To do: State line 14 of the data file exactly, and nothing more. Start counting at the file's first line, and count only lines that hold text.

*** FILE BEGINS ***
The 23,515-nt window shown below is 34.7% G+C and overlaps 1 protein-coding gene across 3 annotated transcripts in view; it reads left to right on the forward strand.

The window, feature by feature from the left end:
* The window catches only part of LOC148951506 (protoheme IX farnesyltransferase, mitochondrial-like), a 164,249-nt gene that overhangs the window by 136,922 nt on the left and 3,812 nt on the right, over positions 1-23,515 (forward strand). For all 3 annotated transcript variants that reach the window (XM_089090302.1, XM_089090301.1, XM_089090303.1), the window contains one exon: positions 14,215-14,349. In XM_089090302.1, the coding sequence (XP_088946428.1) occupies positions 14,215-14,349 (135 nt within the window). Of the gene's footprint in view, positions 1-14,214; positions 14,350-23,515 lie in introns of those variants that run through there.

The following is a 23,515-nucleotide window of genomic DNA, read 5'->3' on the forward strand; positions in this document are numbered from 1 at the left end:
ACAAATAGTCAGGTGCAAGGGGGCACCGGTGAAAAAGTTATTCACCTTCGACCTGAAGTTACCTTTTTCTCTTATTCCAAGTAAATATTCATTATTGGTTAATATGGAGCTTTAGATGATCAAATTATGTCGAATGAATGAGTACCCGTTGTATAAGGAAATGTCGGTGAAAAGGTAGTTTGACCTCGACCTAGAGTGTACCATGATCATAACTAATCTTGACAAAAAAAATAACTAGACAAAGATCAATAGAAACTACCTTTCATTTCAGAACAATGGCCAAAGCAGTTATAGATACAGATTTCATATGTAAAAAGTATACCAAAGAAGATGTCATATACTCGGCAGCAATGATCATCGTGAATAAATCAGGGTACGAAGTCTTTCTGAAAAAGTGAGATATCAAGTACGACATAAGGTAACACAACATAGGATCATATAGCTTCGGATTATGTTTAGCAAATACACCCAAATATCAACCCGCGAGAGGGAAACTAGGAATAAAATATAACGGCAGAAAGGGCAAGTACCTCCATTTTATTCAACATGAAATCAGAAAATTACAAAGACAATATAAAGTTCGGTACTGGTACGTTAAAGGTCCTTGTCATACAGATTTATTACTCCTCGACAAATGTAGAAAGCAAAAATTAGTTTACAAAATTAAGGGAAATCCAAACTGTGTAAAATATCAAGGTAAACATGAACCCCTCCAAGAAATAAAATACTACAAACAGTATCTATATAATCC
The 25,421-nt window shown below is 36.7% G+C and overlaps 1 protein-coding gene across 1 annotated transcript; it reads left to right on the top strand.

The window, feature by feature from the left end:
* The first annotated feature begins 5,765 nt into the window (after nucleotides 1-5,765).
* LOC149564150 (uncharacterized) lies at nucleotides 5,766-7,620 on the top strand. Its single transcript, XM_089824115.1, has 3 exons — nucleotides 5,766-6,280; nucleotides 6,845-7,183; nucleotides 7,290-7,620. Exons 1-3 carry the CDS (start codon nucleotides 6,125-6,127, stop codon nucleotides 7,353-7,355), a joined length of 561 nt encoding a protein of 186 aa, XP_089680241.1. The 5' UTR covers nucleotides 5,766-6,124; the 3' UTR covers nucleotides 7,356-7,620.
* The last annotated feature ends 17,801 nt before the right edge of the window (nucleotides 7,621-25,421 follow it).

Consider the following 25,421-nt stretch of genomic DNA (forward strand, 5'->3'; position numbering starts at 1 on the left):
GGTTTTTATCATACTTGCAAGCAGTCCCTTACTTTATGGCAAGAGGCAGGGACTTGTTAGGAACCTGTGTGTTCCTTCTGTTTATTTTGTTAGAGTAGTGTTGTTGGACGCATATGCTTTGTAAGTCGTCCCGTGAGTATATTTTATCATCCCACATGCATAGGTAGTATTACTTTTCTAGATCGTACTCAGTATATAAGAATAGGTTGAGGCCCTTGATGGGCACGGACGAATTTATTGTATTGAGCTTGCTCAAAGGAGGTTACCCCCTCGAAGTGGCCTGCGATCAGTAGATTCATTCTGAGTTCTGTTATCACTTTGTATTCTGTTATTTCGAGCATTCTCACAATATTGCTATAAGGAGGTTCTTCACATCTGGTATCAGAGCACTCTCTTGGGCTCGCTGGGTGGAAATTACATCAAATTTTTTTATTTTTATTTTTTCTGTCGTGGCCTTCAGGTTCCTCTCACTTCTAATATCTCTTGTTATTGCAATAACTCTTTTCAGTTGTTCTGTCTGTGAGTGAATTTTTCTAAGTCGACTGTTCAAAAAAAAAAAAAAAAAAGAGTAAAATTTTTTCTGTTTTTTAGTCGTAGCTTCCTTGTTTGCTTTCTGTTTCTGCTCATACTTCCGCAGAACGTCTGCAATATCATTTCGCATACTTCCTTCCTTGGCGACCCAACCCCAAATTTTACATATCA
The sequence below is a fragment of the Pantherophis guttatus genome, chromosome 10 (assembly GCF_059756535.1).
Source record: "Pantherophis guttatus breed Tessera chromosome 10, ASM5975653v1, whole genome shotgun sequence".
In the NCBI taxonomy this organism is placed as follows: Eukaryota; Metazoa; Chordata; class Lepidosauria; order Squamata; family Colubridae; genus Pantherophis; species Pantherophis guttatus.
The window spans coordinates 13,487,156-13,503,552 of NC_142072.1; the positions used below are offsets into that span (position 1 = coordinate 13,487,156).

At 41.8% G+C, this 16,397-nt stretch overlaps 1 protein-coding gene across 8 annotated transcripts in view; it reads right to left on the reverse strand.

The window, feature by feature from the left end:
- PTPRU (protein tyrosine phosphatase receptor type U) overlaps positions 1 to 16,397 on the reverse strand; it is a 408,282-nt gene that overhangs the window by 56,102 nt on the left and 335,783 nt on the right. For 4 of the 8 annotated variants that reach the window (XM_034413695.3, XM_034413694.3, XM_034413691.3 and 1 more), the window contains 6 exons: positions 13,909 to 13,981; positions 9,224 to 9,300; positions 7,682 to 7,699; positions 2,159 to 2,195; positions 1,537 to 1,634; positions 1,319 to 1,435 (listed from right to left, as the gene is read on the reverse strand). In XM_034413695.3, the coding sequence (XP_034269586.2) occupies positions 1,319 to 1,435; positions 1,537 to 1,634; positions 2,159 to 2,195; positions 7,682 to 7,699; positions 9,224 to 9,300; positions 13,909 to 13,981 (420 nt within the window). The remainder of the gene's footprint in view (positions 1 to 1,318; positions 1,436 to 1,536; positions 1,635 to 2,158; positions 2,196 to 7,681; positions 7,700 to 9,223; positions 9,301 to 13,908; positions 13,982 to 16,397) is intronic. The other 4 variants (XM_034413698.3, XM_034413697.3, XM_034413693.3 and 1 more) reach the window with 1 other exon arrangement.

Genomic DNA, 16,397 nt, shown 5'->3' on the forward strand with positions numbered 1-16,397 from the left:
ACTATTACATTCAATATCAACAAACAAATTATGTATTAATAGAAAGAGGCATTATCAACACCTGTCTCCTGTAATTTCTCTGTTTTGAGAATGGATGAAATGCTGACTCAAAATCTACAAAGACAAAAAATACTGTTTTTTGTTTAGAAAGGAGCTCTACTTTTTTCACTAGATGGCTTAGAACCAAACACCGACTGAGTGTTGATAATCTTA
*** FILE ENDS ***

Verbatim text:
Source record: "Pantherophis guttatus breed Tessera chromosome 10, ASM5975653v1, whole genome shotgun sequence".